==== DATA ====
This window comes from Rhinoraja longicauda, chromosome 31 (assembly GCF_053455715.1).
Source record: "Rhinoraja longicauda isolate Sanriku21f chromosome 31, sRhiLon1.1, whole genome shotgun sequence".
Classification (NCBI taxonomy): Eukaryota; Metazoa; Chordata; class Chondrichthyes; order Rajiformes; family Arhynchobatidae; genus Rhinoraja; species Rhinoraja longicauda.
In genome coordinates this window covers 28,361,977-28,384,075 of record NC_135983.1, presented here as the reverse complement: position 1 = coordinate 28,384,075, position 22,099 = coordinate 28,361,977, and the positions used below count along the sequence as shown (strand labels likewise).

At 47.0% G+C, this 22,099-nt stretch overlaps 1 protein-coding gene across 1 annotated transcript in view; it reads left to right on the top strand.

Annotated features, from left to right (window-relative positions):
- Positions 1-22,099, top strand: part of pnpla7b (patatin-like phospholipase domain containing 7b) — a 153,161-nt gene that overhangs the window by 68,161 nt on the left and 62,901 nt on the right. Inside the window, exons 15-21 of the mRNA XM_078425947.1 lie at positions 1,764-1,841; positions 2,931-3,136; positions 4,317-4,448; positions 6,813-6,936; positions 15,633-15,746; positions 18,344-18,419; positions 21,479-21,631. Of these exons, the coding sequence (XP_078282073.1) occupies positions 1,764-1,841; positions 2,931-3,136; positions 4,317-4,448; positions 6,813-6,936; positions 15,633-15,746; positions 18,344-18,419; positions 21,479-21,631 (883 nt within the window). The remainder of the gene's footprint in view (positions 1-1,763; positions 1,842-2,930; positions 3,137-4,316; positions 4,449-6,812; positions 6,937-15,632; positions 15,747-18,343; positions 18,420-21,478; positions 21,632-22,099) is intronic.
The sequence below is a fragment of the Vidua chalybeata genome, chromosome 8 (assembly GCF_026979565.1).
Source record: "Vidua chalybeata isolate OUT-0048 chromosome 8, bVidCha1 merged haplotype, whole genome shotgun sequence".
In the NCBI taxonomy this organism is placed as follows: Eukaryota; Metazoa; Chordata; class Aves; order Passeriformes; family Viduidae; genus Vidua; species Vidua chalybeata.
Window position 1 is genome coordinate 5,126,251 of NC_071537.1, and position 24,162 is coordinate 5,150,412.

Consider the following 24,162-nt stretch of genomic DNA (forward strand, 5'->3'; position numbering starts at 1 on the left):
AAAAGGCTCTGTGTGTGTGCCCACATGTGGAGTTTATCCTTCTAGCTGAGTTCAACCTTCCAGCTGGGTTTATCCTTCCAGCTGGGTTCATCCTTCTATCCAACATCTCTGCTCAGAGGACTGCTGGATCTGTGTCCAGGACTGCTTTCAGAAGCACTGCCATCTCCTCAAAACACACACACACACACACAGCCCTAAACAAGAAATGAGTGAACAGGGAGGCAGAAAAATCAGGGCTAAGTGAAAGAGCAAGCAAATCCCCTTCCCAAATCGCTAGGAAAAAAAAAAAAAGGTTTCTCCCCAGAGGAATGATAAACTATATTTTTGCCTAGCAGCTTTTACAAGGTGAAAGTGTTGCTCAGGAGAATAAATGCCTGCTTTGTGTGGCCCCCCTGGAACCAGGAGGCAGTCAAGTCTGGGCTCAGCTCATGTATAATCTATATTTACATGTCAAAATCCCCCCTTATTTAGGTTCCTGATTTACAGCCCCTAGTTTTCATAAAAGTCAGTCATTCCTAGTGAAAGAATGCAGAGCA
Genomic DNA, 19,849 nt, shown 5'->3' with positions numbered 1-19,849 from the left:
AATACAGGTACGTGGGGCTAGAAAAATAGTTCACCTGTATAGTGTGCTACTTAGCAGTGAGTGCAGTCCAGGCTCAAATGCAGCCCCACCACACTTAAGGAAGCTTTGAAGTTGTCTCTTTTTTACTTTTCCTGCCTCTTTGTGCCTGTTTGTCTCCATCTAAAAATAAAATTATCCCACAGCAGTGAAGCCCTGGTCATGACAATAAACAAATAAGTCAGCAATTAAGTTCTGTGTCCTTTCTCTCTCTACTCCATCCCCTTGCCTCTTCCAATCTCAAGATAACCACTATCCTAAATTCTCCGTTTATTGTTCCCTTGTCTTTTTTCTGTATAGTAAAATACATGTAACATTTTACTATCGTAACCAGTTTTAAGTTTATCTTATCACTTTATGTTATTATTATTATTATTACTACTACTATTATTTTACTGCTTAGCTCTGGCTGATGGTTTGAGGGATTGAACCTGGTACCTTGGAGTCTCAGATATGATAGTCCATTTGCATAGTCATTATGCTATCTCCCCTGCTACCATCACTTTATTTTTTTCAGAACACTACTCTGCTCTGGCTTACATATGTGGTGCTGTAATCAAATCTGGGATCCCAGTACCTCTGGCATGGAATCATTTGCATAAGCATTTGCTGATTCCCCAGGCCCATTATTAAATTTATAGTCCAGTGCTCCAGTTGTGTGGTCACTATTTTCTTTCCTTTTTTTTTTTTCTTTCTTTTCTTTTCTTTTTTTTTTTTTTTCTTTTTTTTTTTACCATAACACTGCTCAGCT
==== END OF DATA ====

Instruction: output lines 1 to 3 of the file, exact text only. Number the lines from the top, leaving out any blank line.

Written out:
This window comes from Rhinoraja longicauda, chromosome 31 (assembly GCF_053455715.1).
Source record: "Rhinoraja longicauda isolate Sanriku21f chromosome 31, sRhiLon1.1, whole genome shotgun sequence".
Classification (NCBI taxonomy): Eukaryota; Metazoa; Chordata; class Chondrichthyes; order Rajiformes; family Arhynchobatidae; genus Rhinoraja; species Rhinoraja longicauda.